A battle in Seattle: outing the truth behind Israel’s gay-friendly spin

Pinkwashing Exposed: Seattle Fights Back directed by Dean Spade (2015)

In 2012, the Seattle LGBT Commission — a body which advises the city’s mayor and council on lesbian, gay, bisexual and transgender issues — announced that it would be hosting a public meeting featuring a delegation of LGBT speakers from Israel.

The meeting was to be co-sponsored by StandWithUs, a lobby group with links to the Israeli government.

This film tells the story of how a group of Seattle activists confronted the commission and what happened after their historic success in having the meeting canceled.

Euphoria and dismay

When activists — some of them queer Palestinians, others members of Jewish Voice for Peace — turned up at an LGBT commissioners meeting the night before the event, they thought that their attendance would be largely symbolic.

But after hearing testimonies like those of Palestinian queer activist Selma al-Aswad and Dean Spade, the film’s director who had visited Palestine just weeks before, the commissioners voted to cancel the Israel delegation meeting.

In moving audio recordings from that night’s discussion, some of the commissioners confess to their total ignorance of Palestine and of the pinkwashing agenda to which they had fallen prey.

Pinkwashing is a public relations strategy that projects Israel’s supposed enlightenment toward LGBT issues to deflect criticism from its violations of Palestinians’ rights and to build support for Israel among Western liberals and progressives.

After the Seattle decision was announced, StandWithUs meetings in Tacoma and Olympia were also canceled or downscaled.

Unsurprisingly, a backlash was coming.

It began with abusive and sometimes threatening personal emails — anonymous or pseudonymous — to the main campaigners. Ironically, given the claim that the planned meeting had been about Israel’s much-vaunted claims to being “gay-friendly,” many of these were grotesquely homophobic and anti-Semitic in nature.

But attacks on the commissioners and lobbying of Seattle’s council by StandWithUs and by mainstream Zionist, Christian and business organizations led to official retractions and apologies by the commission and by councillors.

Among the campaigners, the euphoria of the initial victory initially turned to dismay. But, as the film shows, one of the outcomes of the incident is a reevaluation by Palestine solidarity campaigners of what constitutes success and the importance of long-term movement building over short-term wins.

Pinkwashing for the uninitiated

If this all sounds rather dull and parochial, it’s not. The 55 minutes of Pinkwashing Exposed are generally well-paced, engaging and sometimes very moving.

The early sections include a neat explanation of pinkwashing for the uninitiated, with examples of “Brand Israel” advertisements and the kind of uncritical, ill-informed press which pinkwashing hasbara generates.

There’s also a good backgrounder on StandWithUs, highlighting the downright two-facedness of their promotion of LGBT events while also allying themselves with homophobic organizations and preachers from the Christian Zionist right.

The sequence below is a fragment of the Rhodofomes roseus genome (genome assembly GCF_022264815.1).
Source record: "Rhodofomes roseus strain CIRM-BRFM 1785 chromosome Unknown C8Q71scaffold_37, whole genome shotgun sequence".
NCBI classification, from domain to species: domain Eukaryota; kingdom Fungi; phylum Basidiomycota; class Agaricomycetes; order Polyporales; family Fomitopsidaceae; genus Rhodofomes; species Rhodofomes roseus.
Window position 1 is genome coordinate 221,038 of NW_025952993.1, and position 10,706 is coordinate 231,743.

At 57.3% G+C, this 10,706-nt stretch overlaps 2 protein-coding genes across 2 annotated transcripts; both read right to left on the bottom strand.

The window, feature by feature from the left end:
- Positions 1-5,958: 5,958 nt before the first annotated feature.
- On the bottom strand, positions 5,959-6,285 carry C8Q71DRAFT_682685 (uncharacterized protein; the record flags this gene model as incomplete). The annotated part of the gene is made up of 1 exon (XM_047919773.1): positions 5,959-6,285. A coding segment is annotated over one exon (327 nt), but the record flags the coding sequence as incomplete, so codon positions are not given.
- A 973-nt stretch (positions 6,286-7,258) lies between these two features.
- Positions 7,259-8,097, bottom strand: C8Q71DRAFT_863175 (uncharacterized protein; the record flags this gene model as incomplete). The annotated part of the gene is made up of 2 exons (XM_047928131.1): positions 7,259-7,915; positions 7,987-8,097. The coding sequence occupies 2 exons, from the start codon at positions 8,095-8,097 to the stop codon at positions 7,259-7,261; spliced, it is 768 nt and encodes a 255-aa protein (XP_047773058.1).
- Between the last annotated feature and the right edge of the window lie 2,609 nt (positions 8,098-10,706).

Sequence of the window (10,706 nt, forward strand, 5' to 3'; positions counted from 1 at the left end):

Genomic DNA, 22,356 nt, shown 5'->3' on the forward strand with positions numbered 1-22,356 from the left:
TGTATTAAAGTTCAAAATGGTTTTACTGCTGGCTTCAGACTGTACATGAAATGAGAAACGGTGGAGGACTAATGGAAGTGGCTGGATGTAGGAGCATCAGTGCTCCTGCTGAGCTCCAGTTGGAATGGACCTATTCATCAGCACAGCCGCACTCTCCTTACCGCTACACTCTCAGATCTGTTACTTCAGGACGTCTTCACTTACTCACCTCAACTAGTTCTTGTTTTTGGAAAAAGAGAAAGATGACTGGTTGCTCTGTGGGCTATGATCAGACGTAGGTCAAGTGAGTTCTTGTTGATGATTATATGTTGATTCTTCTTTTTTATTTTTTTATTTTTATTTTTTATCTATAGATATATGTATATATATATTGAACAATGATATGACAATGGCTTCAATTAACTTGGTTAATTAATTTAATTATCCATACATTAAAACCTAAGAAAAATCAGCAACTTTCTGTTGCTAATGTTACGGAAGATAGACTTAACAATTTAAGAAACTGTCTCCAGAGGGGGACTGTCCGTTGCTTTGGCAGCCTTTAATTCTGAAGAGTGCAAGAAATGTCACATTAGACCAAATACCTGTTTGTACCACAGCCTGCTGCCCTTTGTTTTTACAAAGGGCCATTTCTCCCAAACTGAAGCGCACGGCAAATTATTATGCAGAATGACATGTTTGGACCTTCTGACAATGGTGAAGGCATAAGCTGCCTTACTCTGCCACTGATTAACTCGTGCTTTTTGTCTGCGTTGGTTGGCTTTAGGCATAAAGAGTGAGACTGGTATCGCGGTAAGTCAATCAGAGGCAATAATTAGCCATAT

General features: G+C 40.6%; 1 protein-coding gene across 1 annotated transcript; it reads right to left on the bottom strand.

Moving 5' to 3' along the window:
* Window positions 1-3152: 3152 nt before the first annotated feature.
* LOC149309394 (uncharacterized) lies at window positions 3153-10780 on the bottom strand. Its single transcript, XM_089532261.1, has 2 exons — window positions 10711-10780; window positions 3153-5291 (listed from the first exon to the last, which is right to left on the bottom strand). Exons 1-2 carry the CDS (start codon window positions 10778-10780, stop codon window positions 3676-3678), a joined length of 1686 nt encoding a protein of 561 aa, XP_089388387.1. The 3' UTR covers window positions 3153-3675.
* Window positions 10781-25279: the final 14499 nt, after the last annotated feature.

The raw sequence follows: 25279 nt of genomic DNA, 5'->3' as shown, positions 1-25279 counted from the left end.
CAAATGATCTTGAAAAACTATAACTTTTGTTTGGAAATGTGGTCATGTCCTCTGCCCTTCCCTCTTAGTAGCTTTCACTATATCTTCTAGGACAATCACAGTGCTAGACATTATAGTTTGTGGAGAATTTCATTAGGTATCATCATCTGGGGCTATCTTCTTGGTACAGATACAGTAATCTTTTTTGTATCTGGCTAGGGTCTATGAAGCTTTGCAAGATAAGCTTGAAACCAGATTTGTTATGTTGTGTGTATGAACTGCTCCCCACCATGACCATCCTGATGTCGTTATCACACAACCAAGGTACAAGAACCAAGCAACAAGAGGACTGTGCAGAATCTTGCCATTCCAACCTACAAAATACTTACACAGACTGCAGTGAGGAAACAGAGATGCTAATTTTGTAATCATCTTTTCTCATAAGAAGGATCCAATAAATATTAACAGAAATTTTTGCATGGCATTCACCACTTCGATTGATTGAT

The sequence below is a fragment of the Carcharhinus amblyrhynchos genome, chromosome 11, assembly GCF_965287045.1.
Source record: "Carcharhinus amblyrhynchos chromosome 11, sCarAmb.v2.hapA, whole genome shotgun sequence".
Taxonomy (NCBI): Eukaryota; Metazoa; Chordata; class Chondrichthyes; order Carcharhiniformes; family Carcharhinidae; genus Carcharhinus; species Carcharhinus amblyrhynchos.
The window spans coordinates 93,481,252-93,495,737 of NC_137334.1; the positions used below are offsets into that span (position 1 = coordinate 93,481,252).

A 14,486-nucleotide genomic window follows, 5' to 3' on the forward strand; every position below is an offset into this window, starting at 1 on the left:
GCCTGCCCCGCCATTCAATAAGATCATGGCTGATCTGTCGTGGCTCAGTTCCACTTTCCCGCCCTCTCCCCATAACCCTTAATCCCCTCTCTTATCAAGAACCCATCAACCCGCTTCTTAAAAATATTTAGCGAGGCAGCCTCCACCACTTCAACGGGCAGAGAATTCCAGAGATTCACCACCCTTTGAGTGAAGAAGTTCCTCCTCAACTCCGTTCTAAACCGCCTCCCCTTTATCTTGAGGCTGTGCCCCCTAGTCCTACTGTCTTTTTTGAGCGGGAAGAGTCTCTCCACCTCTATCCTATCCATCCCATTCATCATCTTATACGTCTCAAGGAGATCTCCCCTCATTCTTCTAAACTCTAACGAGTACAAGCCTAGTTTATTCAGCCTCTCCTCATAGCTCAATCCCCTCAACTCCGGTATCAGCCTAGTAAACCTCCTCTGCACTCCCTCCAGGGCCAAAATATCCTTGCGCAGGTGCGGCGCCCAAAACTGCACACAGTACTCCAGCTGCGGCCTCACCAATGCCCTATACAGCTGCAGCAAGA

The main narrative of the film, as it traces the experiences of the activists involved, also raises critical issues for those involved in Palestine solidarity campaigns. Its questioning of what success means is significant in weighing up campaign aims, strategies and tactics.

As one speaker notes, the “launching of QuAIA [Queers Against Israeli Apartheid] Seattle was the biggest win of all.” While the initial retractions by Seattle councillors and LGBT commissioners must have been heartbreaking for the campaigners, they rapidly learned that institutional ups and downs weren’t nearly as significant as the debates provoked and awareness raised.

The film also highlights key, but rarely-discussed, aspects of pinkwashing, including the role of race and class. If Israel is indeed a haven for gay men, it seems to be largely for white, affluent ones who want to take holidays to Tel Aviv, not for the Arab queers who Israel’s advocates claim take refuge there.

As Nada Elia, an academic living in the Seattle area, points out, she would never be allowed into Israel to take such “refuge” precisely because she is Palestinian.

It would have been nice to hear the voices of Palestinian queers living under Israeli rule to provide more context.

The lengthy footage of speakers supporting Israel at the city council hearing is too long, though the chasm between reality and the claims of Zionist propagandists does make for comedy gold.

But overall, this is a compelling portrait of the ups and downs of a local campaign group tackling a high-profile issue with useful reflections on movement dynamics and the experiences that activists face.

Given that the film is freely available on Vimeo, LGBT and Palestine solidarity community and student groups should screen it widely.

Sarah Irving is the author of a biography of Leila Khaled and of the Bradt Guide to Palestine and co-editor of A Bird is not a Stone, a collection of contemporary Palestinian poetry in translation. She is currently a PhD candidate at the University of Edinburgh.